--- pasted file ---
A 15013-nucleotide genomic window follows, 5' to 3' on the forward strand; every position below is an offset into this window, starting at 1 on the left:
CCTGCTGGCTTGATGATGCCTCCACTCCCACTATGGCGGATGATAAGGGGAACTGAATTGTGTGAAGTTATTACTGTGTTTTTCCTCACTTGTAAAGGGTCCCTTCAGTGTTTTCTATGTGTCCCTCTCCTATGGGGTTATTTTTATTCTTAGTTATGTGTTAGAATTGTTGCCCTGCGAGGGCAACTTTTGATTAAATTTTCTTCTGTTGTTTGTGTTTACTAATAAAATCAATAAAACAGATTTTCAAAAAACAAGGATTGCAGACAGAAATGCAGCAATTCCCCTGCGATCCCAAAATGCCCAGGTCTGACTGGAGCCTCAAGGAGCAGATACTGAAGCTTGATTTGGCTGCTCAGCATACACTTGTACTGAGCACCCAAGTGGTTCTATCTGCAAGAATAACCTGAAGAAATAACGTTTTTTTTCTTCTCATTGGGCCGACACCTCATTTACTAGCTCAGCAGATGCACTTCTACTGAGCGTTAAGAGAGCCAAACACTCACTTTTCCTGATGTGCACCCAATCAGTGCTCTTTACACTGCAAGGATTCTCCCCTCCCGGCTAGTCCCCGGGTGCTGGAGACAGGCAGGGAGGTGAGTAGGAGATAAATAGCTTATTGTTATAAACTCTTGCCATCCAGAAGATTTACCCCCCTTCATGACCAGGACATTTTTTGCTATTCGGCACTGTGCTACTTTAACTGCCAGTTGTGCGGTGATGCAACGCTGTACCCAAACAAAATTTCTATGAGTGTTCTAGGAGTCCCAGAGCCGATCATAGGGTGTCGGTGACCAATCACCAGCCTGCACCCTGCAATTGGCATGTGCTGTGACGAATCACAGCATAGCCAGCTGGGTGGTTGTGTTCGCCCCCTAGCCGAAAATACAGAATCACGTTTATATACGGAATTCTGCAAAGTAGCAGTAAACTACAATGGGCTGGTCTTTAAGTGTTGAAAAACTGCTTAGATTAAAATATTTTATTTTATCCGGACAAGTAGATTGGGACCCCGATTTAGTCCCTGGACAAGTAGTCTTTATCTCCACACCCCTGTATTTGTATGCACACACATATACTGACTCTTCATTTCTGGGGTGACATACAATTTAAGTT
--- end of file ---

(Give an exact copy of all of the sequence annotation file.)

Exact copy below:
A 15013-nucleotide genomic window follows, 5' to 3' on the forward strand; every position below is an offset into this window, starting at 1 on the left:
CCTGCTGGCTTGATGATGCCTCCACTCCCACTATGGCGGATGATAAGGGGAACTGAATTGTGTGAAGTTATTACTGTGTTTTTCCTCACTTGTAAAGGGTCCCTTCAGTGTTTTCTATGTGTCCCTCTCCTATGGGGTTATTTTTATTCTTAGTTATGTGTTAGAATTGTTGCCCTGCGAGGGCAACTTTTGATTAAATTTTCTTCTGTTGTTTGTGTTTACTAATAAAATCAATAAAACAGATTTTCAAAAAACAAGGATTGCAGACAGAAATGCAGCAATTCCCCTGCGATCCCAAAATGCCCAGGTCTGACTGGAGCCTCAAGGAGCAGATACTGAAGCTTGATTTGGCTGCTCAGCATACACTTGTACTGAGCACCCAAGTGGTTCTATCTGCAAGAATAACCTGAAGAAATAACGTTTTTTTTCTTCTCATTGGGCCGACACCTCATTTACTAGCTCAGCAGATGCACTTCTACTGAGCGTTAAGAGAGCCAAACACTCACTTTTCCTGATGTGCACCCAATCAGTGCTCTTTACACTGCAAGGATTCTCCCCTCCCGGCTAGTCCCCGGGTGCTGGAGACAGGCAGGGAGGTGAGTAGGAGATAAATAGCTTATTGTTATAAACTCTTGCCATCCAGAAGATTTACCCCCCTTCATGACCAGGACATTTTTTGCTATTCGGCACTGTGCTACTTTAACTGCCAGTTGTGCGGTGATGCAACGCTGTACCCAAACAAAATTTCTATGAGTGTTCTAGGAGTCCCAGAGCCGATCATAGGGTGTCGGTGACCAATCACCAGCCTGCACCCTGCAATTGGCATGTGCTGTGACGAATCACAGCATAGCCAGCTGGGTGGTTGTGTTCGCCCCCTAGCCGAAAATACAGAATCACGTTTATATACGGAATTCTGCAAAGTAGCAGTAAACTACAATGGGCTGGTCTTTAAGTGTTGAAAAACTGCTTAGATTAAAATATTTTATTTTATCCGGACAAGTAGATTGGGACCCCGATTTAGTCCCTGGACAAGTAGTCTTTATCTCCACACCCCTGTATTTGTATGCACACACATATACTGACTCTTCATTTCTGGGGTGACATACAATTTAAGTT